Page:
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Family Times
Wednesday, July 21, 2010 • Posted July 21, 2010

Food Storage Follow up

This is a continuation from last week’s article!

Here’s a five-step plan for avoiding problems with outdated foods in the future.

READ LABELS CAREFULLY when purchasing food for usage dates.

Keep a permanent marker pen in your kitchen and put the date, month and YEAR you purchased the food on the container.

Practice "first in, first out," or what foodservice professionals refer to as FIFO, for foods. If you have purchased several containers of the same type of food, arrange the containers so you reach for the oldest package first.

If you tossed portions of expired foods, buy a smaller container or fewer packages next time.

If you can’t use a perishable food by the expiration date, freeze it. A food kept frozen at 0 F will be safe indefinitely although it will decrease in quality with time.

For more information on freezing, check the National Center for Home Food Preservation at www.uga.edu/nchfp/how/freeze.html

A list of foods that don’t freeze well is given at www.uga.edu/nchfp/how/freeze/dont_freeze_foods.html

Pros and Cons of Buying Food in Bulk and Stocking Up on Sales Frequently, it IS cheaper to buy the larger box or bottle. Getting two packages for the price of one IS a bargain! But, the phrase "penny wise, pound foolish" may apply if:

The extra package must be tossed because it wasn’t used within a safe-to-eat time period.

The remainder of the large box was discarded because the food tasted too stale to eat.

Additional (and perhaps, costly) ingredients were added to a recipe using a food product that deteriorated in quality. The resulting product had such a poor taste that the cost of the original "bargain" item, as well as the price of the added ingredients, was lost. The problem here is compounded by, as another phrase states, "tossing good money after bad."

What was to be an inexpensive, delicious, made-from-scratch item had to be replaced by a costlier, ready-to-go food to get company dinner on the table in time.

Refrigerator Home Storage (at 40 F or below) of Fresh or Uncooked Products

DIRECTIONS: If product has a "Sell-By Date" or no date, cook or freeze the product by the times on the following chart. NOTE: Learn foods that freeze well at www.uga.edu/nchfp/how/freeze/dont_freeze_foods.html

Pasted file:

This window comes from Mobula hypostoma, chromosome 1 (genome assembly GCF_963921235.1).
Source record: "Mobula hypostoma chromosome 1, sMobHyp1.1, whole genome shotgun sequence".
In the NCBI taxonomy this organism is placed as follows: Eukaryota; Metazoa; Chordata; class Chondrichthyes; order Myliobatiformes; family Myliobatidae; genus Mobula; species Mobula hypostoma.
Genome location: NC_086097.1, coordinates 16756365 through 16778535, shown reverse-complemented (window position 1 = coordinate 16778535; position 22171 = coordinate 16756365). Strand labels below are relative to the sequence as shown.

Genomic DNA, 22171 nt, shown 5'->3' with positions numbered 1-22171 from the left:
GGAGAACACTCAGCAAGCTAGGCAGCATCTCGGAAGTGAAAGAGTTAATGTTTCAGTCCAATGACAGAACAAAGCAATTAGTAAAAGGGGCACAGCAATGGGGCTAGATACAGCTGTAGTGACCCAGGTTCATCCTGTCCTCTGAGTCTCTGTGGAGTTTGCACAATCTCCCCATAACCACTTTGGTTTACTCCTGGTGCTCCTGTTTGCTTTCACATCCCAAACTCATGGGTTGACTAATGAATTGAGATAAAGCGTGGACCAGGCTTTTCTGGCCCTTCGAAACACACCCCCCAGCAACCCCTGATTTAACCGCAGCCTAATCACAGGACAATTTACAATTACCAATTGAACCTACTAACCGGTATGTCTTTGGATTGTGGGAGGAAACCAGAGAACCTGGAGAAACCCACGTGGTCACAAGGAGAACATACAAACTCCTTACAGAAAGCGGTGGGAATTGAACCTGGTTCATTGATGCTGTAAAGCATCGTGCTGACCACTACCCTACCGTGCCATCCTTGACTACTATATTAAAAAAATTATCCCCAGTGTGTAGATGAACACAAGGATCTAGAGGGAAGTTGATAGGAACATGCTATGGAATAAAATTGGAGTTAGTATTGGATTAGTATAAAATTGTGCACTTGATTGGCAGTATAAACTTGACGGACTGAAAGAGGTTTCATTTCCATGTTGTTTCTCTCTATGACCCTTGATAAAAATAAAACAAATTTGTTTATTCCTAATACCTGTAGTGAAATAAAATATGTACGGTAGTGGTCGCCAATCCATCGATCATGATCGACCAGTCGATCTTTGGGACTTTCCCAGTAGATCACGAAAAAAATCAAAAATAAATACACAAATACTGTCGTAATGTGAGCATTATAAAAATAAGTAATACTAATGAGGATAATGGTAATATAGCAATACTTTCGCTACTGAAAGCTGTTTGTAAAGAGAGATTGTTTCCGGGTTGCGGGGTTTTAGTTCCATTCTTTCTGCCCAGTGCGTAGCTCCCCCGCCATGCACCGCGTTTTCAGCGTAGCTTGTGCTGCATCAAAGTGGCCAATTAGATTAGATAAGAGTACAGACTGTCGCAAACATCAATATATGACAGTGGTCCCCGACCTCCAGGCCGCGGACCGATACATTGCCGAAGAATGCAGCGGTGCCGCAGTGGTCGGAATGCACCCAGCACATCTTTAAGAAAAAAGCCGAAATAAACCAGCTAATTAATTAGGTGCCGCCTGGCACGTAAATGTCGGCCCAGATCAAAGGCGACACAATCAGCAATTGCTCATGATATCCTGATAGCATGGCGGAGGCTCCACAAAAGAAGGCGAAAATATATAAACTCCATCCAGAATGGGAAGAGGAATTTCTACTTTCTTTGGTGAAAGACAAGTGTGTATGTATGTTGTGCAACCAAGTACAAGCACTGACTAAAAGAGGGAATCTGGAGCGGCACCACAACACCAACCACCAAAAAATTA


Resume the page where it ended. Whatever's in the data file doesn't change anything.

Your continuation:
IMPORTANT: If product has a "Use-By Date," follow that date.

Product Storage Times After Purchase

Poultry 1 or 2 days

Beef, Veal, Pork and Lamb 3 to 5 days

Ground Meat and Ground Poultry 1 or 2 days

Fresh Variety Meats (Liver, Tongue, Brain, Kidneys, Heart, Chitterlings) 1 or 2 days

Cured Ham, Cook-Before-Eating 5 to 7 days

Sausage from Pork, Beef or Turkey, Uncooked 1 or 2 days

Source: USDA/FSIS www.fsis.usda.gov/factsheets/food_product_dating/index.asp

Table 2. Refrigerator Home Storage (at 40 F or below) of Processed Products Sealed at Plant

DIRECTIONS: If product has a "Sell-By Date" or no date, cook or freeze the product by the times on the following chart. NOTE: Learn foods that freeze well at www.uga.edu/nchfp/how/freeze/dont_freeze_foods.html

IMPORTANT: If product has a "Use-By Date," follow that date.

Processed Product: Unopened, After Purchase After Opening Cooked Poultry: 3 to

4 days, 3 to 4 days Cooked Sausage: 3 to 4 days, 3 to 4 days Sausage,

Hard/Dry, shelf-stable: 6 weeks/pantry 3 weeks/refrigerator Corned Beef,

uncooked, in pouch with pickling juices: 5 to 7 days, 3 to 4 days Vacuum-

packed Dinners, Commercial Brand with USDA seal: 2 weeks, 3 to 4 days

Bacon: 2 weeks, 7 days

Hot dogs: 2 weeks, 1 week

Luncheon meat :2 weeks, 3 to 5 days

Ham, fully cooked: 7 days slices, 3 days; whole, 7 days Ham, canned, labeled

"keep refrigerated" : 9 months, 3 to 4 days Ham, canned, shelf stable: 2

years/pantry, 3 to 5 days/refrigerator Canned Meat and Poultry, shelf stable:

2 to 5 years/pantry, 3 to 4 days/refrigerator

Source: USDA/FSIS www.fsis.usda.gov/factsheets/food_product_dating/index.asp

 

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